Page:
Map of the proposed EastMed pipeline
|Length||1,900 km (1,200 mi)|
|Maximum discharge||10 billion cubic metres per annum (350×109 cu ft/a)|
The Eastern Mediterranean pipeline or simply EastMed is a planned offshore/onshore natural gas pipeline, directly connecting East Mediterranean energy resources to mainland Greece via Cyprus and Crete. The project, currently in design, will transport natural gas from the off-shore gas reserves in the Levantine Basin into Greece, and in conjunction with the Poseidon and IGB pipelines into Italy and other European regions. The pipeline will have a length of approximately 1,900 km, reach depths of 3km, and have a capacity of 10 billion cubic meters per year. Construction of the pipeline is expected to take around seven years with an approximate cost of $7 billion. The pipeline is being developed by IGI Poseidon S.A., a 50-50% joint venture between the Greek gas utility DEPA and the Italian gas utility Edison.
In 2013 the construction of the EastMed pipeline was designated under European Commission Regulation 347/2013 as a Project of Common Interest and during the 2015-2018 period the Commission contributed more than €34.5 million (US$38.9 million) to complete technical, economic and environmental studies for the project.
The Energy Triangle of Greece, Cyprus, and Israel signed an intergovernmental agreement for the EastMed gas pipeline in Tel Aviv on 20 March 2019 in the presence of United States Secretary of State Mike Pompeo, in a sign of support from Washington for the project. American interest on the pipeline is explained by Washington's demand that its European partners maintain a diversification policy of their energy imports. The pipeline will diversify European gas supplies and lessen dependence on Russian Natural Gas.
In April 2019, the European Commission the EastMed pipeline a  On 7 May 2019, Italian prime minister Giuseppe Conte stated, at an event near Rome, that Italy will oppose the construction of Poseidon pipeline; the last section of EastMed connecting Greece and Italy via the Adriatic Sea, putting the entire project under consideration. However, on 1 January 2020, it was reported that the Italian Minister of Economic Development Stefano Patuanelli had sent to his Greek counterpart a letter of support for the EastMed pipeline, thus reinstating the backing of Italy for the project.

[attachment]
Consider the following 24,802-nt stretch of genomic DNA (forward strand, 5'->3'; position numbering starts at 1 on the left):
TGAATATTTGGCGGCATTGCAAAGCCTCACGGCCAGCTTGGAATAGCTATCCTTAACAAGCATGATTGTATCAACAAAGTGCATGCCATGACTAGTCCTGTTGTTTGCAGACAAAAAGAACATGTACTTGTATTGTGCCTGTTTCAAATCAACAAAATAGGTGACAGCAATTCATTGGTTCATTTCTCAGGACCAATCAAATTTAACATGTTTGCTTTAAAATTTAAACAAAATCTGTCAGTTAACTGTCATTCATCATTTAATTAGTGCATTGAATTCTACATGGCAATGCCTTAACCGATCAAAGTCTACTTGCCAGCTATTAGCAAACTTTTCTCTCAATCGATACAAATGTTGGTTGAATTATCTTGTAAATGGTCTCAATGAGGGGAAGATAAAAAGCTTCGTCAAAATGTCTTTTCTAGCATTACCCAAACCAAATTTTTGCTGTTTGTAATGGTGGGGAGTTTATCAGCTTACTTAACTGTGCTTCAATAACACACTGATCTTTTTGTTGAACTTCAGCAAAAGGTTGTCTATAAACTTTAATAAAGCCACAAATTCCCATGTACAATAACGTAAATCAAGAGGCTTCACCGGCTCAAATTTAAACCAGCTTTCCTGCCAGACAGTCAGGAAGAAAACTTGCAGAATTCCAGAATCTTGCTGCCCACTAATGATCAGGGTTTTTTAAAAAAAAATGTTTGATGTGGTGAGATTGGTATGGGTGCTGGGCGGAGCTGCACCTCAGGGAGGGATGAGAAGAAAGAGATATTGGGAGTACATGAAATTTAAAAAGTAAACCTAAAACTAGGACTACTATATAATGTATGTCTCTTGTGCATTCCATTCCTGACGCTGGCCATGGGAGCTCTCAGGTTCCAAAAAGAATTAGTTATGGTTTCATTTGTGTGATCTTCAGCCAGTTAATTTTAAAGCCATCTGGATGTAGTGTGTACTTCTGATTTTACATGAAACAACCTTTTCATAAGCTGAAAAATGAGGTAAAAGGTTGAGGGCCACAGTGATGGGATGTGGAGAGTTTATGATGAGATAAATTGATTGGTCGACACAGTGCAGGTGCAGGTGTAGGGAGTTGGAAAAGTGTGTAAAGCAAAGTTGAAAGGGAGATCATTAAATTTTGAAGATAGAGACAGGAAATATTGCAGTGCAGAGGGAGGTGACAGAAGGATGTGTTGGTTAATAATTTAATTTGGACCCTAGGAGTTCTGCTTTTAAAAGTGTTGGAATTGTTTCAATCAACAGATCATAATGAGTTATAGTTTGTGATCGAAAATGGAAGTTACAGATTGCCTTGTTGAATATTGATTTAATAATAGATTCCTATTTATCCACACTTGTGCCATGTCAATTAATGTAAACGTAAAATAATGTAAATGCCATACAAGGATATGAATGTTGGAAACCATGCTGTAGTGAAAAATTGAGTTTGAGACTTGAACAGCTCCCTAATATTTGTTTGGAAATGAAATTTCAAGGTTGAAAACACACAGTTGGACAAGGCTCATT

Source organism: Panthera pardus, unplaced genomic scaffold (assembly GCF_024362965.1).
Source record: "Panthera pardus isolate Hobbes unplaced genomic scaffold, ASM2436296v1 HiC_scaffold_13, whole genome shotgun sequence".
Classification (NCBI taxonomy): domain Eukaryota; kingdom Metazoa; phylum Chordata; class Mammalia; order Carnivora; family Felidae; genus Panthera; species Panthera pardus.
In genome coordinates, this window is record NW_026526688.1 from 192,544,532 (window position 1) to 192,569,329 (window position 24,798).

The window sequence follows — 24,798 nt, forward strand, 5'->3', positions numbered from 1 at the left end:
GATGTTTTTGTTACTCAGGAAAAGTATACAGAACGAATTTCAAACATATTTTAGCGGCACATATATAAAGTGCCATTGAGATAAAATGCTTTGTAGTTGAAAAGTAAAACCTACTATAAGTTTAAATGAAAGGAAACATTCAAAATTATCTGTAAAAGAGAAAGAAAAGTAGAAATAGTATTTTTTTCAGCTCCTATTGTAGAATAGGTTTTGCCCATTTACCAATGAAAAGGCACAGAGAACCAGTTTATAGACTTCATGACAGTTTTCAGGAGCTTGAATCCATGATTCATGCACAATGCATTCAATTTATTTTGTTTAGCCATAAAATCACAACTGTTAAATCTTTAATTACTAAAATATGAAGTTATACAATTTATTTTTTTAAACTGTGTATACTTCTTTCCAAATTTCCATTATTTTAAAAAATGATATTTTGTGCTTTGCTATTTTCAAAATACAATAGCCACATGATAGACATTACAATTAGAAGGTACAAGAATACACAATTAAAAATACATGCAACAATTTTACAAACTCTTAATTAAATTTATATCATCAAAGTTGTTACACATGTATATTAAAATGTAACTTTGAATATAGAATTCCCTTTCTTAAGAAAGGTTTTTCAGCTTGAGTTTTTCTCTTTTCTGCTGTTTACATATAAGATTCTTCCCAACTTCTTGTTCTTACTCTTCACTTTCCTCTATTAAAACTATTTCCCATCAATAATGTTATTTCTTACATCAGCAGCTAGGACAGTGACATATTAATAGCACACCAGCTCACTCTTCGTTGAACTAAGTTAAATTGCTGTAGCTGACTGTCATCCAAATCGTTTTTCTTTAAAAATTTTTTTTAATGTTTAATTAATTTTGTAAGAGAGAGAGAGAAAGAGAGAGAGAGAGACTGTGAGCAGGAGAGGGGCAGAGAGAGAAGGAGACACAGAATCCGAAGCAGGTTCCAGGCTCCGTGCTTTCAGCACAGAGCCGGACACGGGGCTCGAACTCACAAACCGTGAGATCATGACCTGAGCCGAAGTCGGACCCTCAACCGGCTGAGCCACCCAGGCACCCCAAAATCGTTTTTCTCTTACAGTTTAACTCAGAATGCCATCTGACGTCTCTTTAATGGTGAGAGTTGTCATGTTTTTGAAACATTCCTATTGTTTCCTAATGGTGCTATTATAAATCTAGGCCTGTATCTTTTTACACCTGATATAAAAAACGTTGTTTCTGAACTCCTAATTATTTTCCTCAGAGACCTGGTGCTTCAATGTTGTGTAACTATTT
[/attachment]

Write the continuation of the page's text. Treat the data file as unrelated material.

On 2 January 2020, the accord to construct the pipeline was signed in Athens by the leaders of Greece, Cyprus, and Israel. Speaking to journalists, Greek PM Kyriakos Mitsotakis said the pipeline is "not meant as a threat to anyone". Cypriot President Nikos Anastasiadis and Israeli Prime Minister Binyamin Netanyahu both characterised the accord as "historic". The accord includes provisions for ensuring the security of the pipeline and a common tax regime.
The pipeline will connect the Leviathan (Israel) and Aphrodite (Cyprus) gas fields in the Eastern Mediterranean to Europe. The pipeline will begin in the Levantine Basin and make landfall in Cyprus, where a compressor station will be located. From Cyprus, the pipeline will continue west for approximately 700 km, reaching depths of 3 km, and make landfall in eastern Crete. A compressor station on Crete will enable the supply of natural gas to the island. From Crete, the pipeline will continue northwest and make landfall in the eastern Peloponnese, near the village of Agios Fokas. The pipeline will cross the Peloponnese in a NW direction, cross the Gulf of Patras, and continue along western mainland Greece, ending in the Thesprotia region. From there, the proposed Poseidon pipeline will connect to Italy.
EastMed Gas Forum
In January 2019, seven energy ministers in the region penned a deal to set up the East Mediterranean Gas Forum. Total S.A., Eni and Novatek and Exxon have signed exploration and production agreements with the relevant governments. Turkey is referred to being the exception to regional tranquillity. The current state members of the group are: Egypt, Cyprus, Israel, and Greece. Representatives of Palestine and Jordan have attended the meetings of the East Mediterranean Gas Forum. In January 2020, France and the United States asked to join the Forum, as a member and permanent observer respectively.
- Aphrodite gas field
- Leviathan gas field
- Energy in the European Union
- Energy in Greece
- Energy in Israel
- Energy Triangle
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